Power Animal Retrieval

In tribal peoples, they knew that just as the flesh of the animal invigorated the body, so the spirit of an animal was needed to energise the weak or sick spirit.
Therefore, while hunters went in search of prey in ordinary reality, shamans hunted for an animal of power in the spirit world to bring it back to those in need.

To us moderns, hunting seems like something violent, but in shamanic cultures it is not exactly like that – the prey, e.g. gazelles, are donated by the spirit of the Gazelle, whose help has been sought earlier in the dance and the Shamanic Journey. Thus the prey in a certain sense offer themselves to the hunters. Similarly, the shaman in his hunt seeks an animal spirit that offers itself to restore power to the sick person. This will then forge as deep a relationship as possible with the power animal, even to the point of identification – just as hunters disguise themselves and imitate the movements of their prey and by eating its flesh assimilate it by partly acquiring its nature.

The power animal has no physical body, so the person does not eat its flesh, but assimilates it when the shaman blows it into his chest and head. First, however, it must be ‘caught’.

Boscimani a caccia con archi e lance in una pittura parietale di una caverna in Africa.

If the person is weak or falls ill easily or has no resilience, it means that his power animal has left him. The shaman will then descend into the lower world to hunt for an animal that will give the person power and energy.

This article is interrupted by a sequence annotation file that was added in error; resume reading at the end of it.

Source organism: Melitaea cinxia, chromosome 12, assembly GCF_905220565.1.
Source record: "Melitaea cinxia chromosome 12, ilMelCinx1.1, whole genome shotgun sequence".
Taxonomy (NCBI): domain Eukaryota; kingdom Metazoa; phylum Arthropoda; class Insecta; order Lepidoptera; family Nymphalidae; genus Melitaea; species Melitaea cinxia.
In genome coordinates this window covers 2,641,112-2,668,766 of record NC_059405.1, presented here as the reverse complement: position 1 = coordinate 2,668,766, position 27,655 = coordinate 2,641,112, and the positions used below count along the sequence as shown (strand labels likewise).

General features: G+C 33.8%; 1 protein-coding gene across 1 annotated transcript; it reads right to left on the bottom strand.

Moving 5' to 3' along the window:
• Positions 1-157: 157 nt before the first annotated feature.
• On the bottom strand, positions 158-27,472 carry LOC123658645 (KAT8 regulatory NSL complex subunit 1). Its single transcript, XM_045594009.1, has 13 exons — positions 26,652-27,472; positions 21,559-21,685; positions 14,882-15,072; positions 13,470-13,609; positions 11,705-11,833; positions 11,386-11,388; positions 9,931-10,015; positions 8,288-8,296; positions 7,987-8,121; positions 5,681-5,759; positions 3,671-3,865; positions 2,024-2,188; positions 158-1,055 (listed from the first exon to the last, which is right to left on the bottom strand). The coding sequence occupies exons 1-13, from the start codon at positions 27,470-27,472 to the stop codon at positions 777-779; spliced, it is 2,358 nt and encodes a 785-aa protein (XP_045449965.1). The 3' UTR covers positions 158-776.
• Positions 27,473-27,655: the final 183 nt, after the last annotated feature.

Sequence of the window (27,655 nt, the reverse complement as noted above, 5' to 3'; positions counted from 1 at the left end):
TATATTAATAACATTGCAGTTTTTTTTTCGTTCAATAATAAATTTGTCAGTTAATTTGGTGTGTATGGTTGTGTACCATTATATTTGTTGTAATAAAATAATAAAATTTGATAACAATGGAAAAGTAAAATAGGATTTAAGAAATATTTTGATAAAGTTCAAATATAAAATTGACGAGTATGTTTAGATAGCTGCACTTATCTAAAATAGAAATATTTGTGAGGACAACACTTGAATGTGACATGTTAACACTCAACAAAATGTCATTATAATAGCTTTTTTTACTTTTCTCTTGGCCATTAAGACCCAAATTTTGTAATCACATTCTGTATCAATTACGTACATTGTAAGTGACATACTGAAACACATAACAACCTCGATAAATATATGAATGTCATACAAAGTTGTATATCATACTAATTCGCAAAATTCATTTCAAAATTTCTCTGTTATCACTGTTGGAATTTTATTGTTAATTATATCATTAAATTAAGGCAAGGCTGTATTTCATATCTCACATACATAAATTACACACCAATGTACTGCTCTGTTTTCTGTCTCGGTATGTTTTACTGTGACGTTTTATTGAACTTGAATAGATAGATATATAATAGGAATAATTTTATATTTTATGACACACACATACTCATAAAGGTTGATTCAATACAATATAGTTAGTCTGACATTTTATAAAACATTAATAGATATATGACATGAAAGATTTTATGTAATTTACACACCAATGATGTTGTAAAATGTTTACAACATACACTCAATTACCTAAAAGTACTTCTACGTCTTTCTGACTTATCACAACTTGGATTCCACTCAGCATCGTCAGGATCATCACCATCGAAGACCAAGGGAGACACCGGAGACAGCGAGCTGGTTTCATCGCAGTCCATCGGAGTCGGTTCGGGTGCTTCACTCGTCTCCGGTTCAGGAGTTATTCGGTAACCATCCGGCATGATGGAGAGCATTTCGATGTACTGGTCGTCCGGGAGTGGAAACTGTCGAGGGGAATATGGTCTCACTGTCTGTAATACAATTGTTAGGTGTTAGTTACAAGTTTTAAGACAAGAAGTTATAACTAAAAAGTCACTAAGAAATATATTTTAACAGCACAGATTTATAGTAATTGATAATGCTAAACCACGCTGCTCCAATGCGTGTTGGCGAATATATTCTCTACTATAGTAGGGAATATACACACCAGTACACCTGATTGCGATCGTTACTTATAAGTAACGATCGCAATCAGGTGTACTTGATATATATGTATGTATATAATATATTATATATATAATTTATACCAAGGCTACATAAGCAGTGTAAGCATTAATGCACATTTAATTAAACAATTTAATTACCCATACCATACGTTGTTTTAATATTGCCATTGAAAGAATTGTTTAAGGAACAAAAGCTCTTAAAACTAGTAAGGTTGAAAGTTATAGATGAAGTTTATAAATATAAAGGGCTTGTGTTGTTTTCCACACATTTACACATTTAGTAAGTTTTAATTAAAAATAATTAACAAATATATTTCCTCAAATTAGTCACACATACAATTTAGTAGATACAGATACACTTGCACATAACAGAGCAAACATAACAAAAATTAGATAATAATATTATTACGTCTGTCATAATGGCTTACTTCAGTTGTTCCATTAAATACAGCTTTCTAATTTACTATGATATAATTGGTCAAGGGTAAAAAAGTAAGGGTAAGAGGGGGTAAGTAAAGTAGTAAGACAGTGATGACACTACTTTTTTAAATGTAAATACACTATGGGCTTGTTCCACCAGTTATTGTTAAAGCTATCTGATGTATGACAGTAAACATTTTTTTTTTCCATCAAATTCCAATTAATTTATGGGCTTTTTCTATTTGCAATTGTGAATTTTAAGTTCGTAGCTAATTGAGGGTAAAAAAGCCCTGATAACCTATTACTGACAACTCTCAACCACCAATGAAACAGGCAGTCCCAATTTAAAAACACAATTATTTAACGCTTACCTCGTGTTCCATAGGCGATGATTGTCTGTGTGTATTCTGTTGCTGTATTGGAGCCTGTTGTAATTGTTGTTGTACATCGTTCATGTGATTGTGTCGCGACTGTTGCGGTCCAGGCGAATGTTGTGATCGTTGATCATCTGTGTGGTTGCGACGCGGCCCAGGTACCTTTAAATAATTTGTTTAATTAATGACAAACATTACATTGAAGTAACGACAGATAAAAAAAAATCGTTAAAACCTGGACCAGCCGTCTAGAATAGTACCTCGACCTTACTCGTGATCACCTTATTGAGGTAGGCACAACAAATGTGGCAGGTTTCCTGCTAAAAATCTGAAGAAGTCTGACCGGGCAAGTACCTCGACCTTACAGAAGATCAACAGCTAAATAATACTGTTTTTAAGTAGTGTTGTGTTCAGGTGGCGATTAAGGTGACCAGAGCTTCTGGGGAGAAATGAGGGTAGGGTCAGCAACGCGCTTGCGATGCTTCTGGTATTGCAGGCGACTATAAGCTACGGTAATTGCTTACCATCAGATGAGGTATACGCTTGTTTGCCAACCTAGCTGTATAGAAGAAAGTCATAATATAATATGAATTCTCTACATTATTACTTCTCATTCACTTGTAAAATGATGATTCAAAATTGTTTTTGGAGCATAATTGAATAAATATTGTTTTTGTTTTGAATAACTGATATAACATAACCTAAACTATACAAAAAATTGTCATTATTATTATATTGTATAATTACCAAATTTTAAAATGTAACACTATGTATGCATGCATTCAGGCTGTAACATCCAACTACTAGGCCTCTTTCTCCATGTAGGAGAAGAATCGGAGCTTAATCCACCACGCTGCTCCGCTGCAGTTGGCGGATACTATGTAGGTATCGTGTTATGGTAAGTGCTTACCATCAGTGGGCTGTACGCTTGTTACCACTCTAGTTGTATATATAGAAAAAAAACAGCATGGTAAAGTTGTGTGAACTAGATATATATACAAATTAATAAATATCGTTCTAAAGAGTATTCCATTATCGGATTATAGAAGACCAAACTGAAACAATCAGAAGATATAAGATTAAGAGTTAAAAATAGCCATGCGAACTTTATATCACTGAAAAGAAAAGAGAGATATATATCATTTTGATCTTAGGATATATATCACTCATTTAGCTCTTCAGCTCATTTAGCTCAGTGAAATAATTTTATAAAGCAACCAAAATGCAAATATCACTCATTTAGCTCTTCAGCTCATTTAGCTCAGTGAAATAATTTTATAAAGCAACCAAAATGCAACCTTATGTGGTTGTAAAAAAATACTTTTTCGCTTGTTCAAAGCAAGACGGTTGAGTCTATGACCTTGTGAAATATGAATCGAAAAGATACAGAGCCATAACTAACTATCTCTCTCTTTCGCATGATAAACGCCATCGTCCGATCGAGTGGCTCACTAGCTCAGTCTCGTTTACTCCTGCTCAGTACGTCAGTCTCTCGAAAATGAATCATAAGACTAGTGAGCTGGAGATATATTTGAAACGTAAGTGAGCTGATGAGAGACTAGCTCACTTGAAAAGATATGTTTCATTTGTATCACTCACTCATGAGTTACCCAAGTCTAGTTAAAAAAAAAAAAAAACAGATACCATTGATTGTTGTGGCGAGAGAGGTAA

He will search, if possible, for his animal double, the animal that the person had since childhood and that has now departed.
To find it, the shaman must establish a relationship of attunement with the client, spend the day with him, eat together. There should be no other people with them, except those who will participate in the ritual, especially the drummer (who may be an assistant to the shaman or a friend of the client). A small group of three or four people, but sometimes it can be all the members of a drum circle, a whole shamanic community.

At the end of the day, in a dimly lit room, illuminated only by a candle, the shaman will have the client lie down on a carpet or an animal skin which, as in other healing rituals, will become the centre of the world.

This place will be consecrated with spirit-pleasing herbal fumes (e.g. wild sage) diffused in the 6 directions of space (East, South, West, North, Sky and Earth). This will serve to invoke the help of the spirits of the directions.
Then the shaman will dance around the client shaking the rattle and singing a power chant to attract their helping spirits, especially their power animal. The dance, increasingly swirling and stomping loudly on the ground, also serves to circulate energy between the shaman and the client (who also remains relaxed and relaxed) and establish a stronger connection with him. The drummer beats the drum in unison with the shaman’s rattle.
The rhythm of the rattle, singing and dancing alters the consciousness of the shaman who begins to see his spirit helpers in the half-light.

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